FringeReview UK 2019
Daphne Elston directs her seven singers in a range of music from Tudor polyphony to show-songs and spirituals.
Bunch of Daph’s are the former pupils of Daphne Elston, who formed Brighton Consort in 1971 and in various guises has kept it going. Singers drawn from this ensemble also enjoy life as the Harmonia Trio, led by Cara Barseghian, one of the seven under Elston’s direction: Bethan Jackson, Elspeth Furini, Debbie Hill, Barseghian herself, Jane Richards, Richard Davies and Michael Coates.
Today’s recital embraced sections usually in a particular choral genre. The first enfolded the Georgian composer Reginald Spofforth (1769-1827) and the upbeat ‘Hail Smiling Morn’ with its bubbling counterpoint and literally smiling part-writing. Then Bach’s Air from his Suite No. 3 in G arranged by Miguel Astor, and one I’d never heard. It’s a winning cantilena, holding the arc of the slow Air aloft. Next ’Fly Love Aloft’ kept the air there. John Wilbye’s richly polyphonic writing is a delight, and it’d be really rewarding to hear more of these in the Daffs’ recitals.
Two anonymous British settings, the melting ‘Sally In Our Alley’, and ‘Blow The Wind Southerly’ less familiar both in these ensemble settings, showed rich part-writing and affective warmth.
The Victorian schmaltz section followed, as the singers put it. Elgar’s ‘As Torrents in Summer’ is popular though also tricky, though quite syllabic and straight-seeming to start with. There is perhaps a touch of the parlour around Elgar’s familiar fingerprints and melodic shaping. It’s well brought off here. Arthur Sullivan’s ‘The Long Day Closes’ is more properly parlour-song, strophic-simple, but has delicious low-crunched harmonies in its adagio-like movement. It’s Stanford’s ‘The Bluebird’, setting Mary Coleridge, that’s the jewel, finer than any similar genre piece by Elgar. Its two-note haunted lilt seems to rise higher and higher. One of the three highlights, after the Wilbye and another to come.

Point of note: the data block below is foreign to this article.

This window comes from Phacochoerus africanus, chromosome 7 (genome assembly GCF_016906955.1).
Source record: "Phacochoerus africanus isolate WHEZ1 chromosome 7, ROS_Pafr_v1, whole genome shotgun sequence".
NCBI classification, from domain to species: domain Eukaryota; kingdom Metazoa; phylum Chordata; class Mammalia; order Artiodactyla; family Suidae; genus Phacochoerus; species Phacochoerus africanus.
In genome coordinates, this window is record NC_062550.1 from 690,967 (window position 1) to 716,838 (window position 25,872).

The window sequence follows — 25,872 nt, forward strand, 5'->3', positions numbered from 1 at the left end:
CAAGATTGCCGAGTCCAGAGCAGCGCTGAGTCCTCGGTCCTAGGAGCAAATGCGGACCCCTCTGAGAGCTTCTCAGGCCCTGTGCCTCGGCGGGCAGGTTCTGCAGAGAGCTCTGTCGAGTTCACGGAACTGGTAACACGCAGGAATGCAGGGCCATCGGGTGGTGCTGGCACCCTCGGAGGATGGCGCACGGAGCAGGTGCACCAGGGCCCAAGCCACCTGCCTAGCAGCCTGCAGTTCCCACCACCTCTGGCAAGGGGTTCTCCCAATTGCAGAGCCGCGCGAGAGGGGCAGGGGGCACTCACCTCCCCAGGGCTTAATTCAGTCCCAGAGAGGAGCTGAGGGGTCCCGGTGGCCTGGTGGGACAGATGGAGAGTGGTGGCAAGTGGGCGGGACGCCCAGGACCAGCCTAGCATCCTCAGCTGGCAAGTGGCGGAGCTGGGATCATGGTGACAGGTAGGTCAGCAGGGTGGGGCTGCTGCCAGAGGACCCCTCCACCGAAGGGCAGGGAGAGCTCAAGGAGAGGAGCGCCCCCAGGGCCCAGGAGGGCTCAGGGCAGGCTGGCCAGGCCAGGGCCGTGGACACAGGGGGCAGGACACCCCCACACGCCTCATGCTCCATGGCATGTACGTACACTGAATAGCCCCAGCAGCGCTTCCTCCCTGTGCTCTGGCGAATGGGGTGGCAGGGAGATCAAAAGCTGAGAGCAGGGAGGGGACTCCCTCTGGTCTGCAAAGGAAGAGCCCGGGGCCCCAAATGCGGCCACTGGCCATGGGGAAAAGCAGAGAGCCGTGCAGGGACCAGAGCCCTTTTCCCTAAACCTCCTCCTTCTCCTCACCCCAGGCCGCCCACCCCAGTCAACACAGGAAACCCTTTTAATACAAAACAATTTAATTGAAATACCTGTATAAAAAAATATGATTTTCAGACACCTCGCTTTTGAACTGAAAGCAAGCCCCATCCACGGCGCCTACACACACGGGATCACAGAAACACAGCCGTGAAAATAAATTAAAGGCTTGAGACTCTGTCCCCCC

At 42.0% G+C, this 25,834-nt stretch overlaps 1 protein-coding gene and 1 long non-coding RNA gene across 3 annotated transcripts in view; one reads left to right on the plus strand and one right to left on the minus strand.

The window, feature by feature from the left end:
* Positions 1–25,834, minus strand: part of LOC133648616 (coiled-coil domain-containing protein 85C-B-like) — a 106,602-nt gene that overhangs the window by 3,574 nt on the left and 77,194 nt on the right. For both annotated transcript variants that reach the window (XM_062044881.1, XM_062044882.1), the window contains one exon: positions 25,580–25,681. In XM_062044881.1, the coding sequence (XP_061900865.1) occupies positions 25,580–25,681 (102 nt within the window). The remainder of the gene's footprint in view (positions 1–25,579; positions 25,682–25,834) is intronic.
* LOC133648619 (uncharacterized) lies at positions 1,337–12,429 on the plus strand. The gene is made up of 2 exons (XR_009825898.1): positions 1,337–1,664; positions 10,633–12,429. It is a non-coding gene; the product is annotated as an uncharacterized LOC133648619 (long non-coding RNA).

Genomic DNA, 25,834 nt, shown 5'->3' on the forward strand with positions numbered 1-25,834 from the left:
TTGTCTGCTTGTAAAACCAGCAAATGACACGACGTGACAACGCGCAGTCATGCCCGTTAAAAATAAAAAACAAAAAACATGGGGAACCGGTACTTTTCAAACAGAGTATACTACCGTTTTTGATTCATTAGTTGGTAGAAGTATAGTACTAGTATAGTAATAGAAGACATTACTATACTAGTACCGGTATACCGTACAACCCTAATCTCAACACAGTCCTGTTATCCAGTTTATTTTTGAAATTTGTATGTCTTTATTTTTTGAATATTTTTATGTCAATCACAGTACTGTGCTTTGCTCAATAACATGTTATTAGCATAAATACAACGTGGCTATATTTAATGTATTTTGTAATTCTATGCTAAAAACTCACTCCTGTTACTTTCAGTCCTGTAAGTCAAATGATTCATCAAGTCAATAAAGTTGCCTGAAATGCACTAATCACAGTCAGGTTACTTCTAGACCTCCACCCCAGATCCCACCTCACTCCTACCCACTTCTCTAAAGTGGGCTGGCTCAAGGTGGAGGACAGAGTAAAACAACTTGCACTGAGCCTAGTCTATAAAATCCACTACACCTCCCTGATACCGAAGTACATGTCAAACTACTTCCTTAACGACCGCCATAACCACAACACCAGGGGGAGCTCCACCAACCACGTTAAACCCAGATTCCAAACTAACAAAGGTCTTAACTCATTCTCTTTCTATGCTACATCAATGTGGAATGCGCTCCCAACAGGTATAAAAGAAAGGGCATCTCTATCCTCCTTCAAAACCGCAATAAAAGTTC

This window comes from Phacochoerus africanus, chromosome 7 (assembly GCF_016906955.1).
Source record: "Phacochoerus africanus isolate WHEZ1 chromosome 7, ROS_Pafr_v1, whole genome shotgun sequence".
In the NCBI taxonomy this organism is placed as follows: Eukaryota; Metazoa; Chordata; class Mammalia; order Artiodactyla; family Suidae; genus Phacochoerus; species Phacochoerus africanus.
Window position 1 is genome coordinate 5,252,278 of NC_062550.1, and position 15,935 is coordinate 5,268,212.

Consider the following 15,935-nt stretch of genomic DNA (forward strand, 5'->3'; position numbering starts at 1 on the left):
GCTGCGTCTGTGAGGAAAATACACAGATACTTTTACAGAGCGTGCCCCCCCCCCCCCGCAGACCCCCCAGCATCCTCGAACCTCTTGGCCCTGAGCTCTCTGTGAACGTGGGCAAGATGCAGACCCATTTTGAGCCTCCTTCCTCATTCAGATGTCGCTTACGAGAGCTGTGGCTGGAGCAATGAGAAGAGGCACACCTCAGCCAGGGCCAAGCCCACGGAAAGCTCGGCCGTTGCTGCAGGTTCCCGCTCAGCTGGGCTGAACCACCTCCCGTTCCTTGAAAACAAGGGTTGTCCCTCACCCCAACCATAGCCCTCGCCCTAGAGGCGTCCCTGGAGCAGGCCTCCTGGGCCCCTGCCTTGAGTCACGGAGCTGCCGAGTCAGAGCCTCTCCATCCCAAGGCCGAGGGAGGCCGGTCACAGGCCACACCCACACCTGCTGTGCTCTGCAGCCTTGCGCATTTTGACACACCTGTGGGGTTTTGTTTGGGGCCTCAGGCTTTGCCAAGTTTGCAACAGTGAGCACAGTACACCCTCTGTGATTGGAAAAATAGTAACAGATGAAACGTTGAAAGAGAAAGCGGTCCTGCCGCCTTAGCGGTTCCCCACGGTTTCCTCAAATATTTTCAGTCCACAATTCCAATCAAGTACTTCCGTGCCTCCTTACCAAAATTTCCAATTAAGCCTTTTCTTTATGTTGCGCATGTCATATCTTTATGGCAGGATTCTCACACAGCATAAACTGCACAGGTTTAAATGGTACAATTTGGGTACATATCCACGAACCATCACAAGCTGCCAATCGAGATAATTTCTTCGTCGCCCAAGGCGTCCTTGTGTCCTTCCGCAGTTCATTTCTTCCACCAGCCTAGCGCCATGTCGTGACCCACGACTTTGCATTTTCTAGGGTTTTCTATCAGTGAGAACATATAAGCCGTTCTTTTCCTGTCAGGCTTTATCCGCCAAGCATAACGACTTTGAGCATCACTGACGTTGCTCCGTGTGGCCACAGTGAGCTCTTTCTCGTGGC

The ensemble dispatch ‘The Walls of Jericho’ with cheery élan and bouncy panache. ‘When the Saints Go Marching In’ gets a similar treatment with the vocal projection at full thrilling stretch.
Lerner and Lowe’s ‘Ascot Gavotte’’ from My Fair Lady is elegant and neatly dispatched with a fined-down sound, and having forgotten all about it, I keenly anticipated it. It’s not in fact as memorable as what comes next, or indeed other pieces from the musical.
And what came next was overwhelming. From Fiddler On the Roof ‘Sunrise, Sunset’ is heartrendingly beautiful and of course tragic in its context: a last marriage ceremony before exile; which at least brought life in America. The Daphs made much of it. As they did of the wholly different torch song by Lionel Bart. ‘Pick a Pocket or Two’ from Oliver was sung with relish with much consonantal emphasis on key words.
The three songs from The Sound of Music included the title song, with a whoosh of harmonies and rich part-writing, followed by the virtuosic ‘Lonely Goatherd’ though the very top-notes only Andrews could reach are just a bit flattened. The Daphs rounded off with ‘So Long, Farewell’:a delicious litany of diminuendos. The ensemble’s exuberant variety and panache never fails.